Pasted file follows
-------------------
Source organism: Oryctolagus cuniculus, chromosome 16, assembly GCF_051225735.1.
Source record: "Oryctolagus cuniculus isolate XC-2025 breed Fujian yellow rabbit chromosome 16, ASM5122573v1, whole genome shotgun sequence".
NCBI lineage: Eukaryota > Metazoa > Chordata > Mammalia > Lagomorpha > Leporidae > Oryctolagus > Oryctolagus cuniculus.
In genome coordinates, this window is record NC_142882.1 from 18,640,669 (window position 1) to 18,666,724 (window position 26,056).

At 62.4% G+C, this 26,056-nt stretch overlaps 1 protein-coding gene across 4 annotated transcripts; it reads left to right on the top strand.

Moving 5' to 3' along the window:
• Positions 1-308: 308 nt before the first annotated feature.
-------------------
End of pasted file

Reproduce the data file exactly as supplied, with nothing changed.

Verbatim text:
Source organism: Oryctolagus cuniculus, chromosome 16, assembly GCF_051225735.1.
Source record: "Oryctolagus cuniculus isolate XC-2025 breed Fujian yellow rabbit chromosome 16, ASM5122573v1, whole genome shotgun sequence".
NCBI lineage: Eukaryota > Metazoa > Chordata > Mammalia > Lagomorpha > Leporidae > Oryctolagus > Oryctolagus cuniculus.
In genome coordinates, this window is record NC_142882.1 from 18,640,669 (window position 1) to 18,666,724 (window position 26,056).

At 62.4% G+C, this 26,056-nt stretch overlaps 1 protein-coding gene across 4 annotated transcripts; it reads left to right on the top strand.

Moving 5' to 3' along the window:
• Positions 1-308: 308 nt before the first annotated feature.